Thou art fairer than the children of men
Here begins the psalm, and this is an address to the King Messiah, the subject of it, commending him for his beauty and comeliness; which is not to be understood of his divine beauty or his glory, as the only begotten of the Father, in which he is the brightness of his glory, and the express image of his person; for this admits of no comparison, nor is the beauty of angels and men to be mentioned with it; but of the beauty of his human nature, both in body and soul, which being the immediate produce of the Holy Spirit, and without sin, and full of wisdom, grace, and holiness, must transcend that of any or all the sons of Adam. They are all deformed by sin; and whatever spiritual beauty there is in any of them, they have it from Christ; they are comely through his comeliness the outward beauty of men is vain and deceitful, and soon perishes; but Christ is ever the same, and he esteemed of by all that know him, as exceeding precious, altogether lovely, and transcendently excellent and glorious. The Hebrew word here used is doubled in its radicals, which denotes the exceeding great fairness and beauty of Christ, especially as Mediator, and as full of grace and truth. It follows,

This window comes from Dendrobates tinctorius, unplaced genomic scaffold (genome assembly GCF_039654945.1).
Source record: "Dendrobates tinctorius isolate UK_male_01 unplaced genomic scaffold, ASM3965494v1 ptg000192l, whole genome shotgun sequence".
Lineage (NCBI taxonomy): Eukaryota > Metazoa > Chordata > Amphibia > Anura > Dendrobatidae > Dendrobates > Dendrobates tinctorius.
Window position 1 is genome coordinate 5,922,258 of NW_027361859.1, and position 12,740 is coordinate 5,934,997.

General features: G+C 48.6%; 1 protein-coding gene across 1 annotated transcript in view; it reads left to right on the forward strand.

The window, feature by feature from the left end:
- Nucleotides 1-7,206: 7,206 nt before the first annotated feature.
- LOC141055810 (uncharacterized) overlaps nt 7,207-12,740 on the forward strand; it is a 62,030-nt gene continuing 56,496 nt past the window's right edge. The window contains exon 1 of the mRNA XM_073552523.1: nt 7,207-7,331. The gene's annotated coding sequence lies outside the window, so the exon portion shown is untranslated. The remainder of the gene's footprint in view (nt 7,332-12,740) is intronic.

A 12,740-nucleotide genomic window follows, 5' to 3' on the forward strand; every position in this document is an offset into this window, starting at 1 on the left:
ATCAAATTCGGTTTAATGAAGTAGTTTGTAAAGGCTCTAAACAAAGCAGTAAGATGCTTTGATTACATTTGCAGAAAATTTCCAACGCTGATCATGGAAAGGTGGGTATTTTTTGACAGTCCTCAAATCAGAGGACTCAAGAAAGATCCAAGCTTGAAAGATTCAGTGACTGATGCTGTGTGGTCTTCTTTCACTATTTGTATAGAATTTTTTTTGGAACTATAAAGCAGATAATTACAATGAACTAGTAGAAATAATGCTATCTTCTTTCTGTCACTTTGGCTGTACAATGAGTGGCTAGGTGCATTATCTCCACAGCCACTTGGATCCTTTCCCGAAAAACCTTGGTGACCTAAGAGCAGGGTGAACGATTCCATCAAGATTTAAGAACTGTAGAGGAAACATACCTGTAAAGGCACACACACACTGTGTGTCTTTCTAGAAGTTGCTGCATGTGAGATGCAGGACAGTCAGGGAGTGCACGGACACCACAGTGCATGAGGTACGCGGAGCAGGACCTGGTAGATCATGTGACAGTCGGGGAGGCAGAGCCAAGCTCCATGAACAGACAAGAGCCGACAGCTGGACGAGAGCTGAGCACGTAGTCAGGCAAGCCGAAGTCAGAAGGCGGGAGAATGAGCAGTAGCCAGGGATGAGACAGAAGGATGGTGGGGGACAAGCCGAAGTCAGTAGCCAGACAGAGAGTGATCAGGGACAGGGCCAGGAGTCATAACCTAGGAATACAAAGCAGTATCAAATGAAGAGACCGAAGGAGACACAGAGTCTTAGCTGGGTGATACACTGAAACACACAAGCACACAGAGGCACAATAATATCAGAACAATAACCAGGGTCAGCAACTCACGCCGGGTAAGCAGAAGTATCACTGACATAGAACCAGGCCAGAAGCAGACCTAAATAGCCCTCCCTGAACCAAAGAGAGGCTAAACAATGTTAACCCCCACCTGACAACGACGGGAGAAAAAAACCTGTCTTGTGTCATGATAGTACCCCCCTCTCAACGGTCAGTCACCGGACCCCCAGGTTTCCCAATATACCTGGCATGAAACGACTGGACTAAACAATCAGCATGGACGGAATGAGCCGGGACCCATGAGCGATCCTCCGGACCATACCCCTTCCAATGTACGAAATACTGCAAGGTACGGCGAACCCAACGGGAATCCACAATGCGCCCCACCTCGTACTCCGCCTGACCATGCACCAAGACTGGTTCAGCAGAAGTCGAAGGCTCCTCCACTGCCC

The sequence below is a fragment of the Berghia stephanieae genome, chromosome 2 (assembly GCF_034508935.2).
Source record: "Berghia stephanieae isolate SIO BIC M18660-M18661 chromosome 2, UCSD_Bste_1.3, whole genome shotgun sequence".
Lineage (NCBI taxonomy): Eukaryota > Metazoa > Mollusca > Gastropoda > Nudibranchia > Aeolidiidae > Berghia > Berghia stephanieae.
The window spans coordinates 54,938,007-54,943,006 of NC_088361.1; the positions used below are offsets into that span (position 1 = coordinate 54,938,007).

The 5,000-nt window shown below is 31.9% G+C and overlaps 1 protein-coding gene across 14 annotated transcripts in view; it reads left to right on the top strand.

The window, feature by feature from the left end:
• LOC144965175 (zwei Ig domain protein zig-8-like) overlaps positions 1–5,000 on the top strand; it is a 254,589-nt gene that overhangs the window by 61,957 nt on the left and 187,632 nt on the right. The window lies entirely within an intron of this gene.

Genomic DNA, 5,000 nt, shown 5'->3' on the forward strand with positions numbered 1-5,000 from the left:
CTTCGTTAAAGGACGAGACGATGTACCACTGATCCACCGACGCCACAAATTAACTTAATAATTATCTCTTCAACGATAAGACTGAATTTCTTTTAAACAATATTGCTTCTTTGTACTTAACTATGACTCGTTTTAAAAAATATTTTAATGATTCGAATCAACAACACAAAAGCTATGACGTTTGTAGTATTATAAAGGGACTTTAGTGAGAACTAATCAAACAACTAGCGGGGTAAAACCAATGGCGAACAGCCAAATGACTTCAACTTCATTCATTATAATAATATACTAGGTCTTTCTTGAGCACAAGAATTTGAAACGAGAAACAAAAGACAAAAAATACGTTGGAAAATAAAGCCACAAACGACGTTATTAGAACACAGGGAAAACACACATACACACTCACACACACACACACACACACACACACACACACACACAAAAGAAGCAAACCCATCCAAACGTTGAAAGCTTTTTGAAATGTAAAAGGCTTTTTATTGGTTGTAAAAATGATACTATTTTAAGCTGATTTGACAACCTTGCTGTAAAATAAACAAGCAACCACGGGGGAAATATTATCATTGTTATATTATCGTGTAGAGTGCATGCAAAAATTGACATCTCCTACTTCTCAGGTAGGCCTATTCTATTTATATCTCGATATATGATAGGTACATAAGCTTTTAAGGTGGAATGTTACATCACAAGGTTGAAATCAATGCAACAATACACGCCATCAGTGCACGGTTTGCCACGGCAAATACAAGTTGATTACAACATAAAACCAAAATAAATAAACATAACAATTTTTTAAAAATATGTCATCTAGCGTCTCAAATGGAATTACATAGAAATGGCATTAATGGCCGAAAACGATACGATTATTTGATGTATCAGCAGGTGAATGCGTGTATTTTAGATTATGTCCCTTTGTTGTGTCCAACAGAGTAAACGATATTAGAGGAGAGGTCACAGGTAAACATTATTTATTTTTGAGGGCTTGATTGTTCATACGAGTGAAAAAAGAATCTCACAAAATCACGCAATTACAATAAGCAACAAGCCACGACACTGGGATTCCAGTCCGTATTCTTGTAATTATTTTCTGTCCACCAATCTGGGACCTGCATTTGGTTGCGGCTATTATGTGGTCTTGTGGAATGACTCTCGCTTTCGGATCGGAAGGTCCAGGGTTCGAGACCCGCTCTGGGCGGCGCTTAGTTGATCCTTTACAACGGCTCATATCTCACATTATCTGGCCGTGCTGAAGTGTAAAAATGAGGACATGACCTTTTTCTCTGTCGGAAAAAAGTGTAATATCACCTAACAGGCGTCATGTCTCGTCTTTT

grace is poured into thy lips;
by which is meant the matter of his speech, or the Gospel preached by him; these words of grace, as Kimchi on the text expresses himself; or gracious words which proceeded out of his mouth, ( Luke 4:22 ) . The Gospel of the grace of God was given him to preach; it was put into his mouth, and that in great abundance; it was given at sundry times and in divers manners, and by piecemeal, to the prophets before him; but it was poured into his lips, and he was abundantly qualified for preaching it, by having the Spirit without measure given him; and so was poured out in a graceful manner, with great authority, and as never man before him spake, in doctrines of grace, gracious invitations, precious promises, excellent prayers, and even words of eternal life; see ( Song of Solomon 5:13 ) ;
therefore God hath blessed thee for ever;
or, "because F5 God hath blessed thee for ever"; in his human nature, with the grace of union to the Son of God, and with all the gifts and graces of the Spirit of God; and as Mediator, with all spiritual blessings, with grace and glory for his people. Hence all his comeliness, grace, and gracefulness.
F5 (Nk-le) "eo quid", Tigurine version; "propterea quod", Musculus, Piscator; "quia", Gejerus.